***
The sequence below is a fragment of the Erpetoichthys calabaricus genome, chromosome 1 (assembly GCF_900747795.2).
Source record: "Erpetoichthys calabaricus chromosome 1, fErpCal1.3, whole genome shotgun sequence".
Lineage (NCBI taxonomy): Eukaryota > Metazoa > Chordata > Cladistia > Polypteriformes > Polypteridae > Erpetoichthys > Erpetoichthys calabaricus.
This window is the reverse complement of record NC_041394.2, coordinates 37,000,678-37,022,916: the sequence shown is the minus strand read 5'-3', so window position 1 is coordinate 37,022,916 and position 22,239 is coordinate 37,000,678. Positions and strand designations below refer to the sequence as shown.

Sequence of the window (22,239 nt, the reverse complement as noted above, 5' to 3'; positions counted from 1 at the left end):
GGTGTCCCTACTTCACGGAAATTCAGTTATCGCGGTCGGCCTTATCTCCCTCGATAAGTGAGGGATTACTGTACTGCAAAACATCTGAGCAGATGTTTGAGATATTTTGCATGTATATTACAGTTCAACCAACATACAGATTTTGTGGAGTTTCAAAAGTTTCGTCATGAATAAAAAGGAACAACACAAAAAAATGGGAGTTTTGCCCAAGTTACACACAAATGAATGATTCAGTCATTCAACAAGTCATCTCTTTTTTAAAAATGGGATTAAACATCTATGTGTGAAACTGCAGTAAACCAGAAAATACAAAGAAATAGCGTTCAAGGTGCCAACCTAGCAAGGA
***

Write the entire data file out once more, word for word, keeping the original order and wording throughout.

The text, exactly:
The sequence below is a fragment of the Erpetoichthys calabaricus genome, chromosome 1 (assembly GCF_900747795.2).
Source record: "Erpetoichthys calabaricus chromosome 1, fErpCal1.3, whole genome shotgun sequence".
Lineage (NCBI taxonomy): Eukaryota > Metazoa > Chordata > Cladistia > Polypteriformes > Polypteridae > Erpetoichthys > Erpetoichthys calabaricus.
This window is the reverse complement of record NC_041394.2, coordinates 37,000,678-37,022,916: the sequence shown is the minus strand read 5'-3', so window position 1 is coordinate 37,022,916 and position 22,239 is coordinate 37,000,678. Positions and strand designations below refer to the sequence as shown.

Sequence of the window (22,239 nt, the reverse complement as noted above, 5' to 3'; positions counted from 1 at the left end):
GGTGTCCCTACTTCACGGAAATTCAGTTATCGCGGTCGGCCTTATCTCCCTCGATAAGTGAGGGATTACTGTACTGCAAAACATCTGAGCAGATGTTTGAGATATTTTGCATGTATATTACAGTTCAACCAACATACAGATTTTGTGGAGTTTCAAAAGTTTCGTCATGAATAAAAAGGAACAACACAAAAAAATGGGAGTTTTGCCCAAGTTACACACAAATGAATGATTCAGTCATTCAACAAGTCATCTCTTTTTTAAAAATGGGATTAAACATCTATGTGTGAAACTGCAGTAAACCAGAAAATACAAAGAAATAGCGTTCAAGGTGCCAACCTAGCAAGGA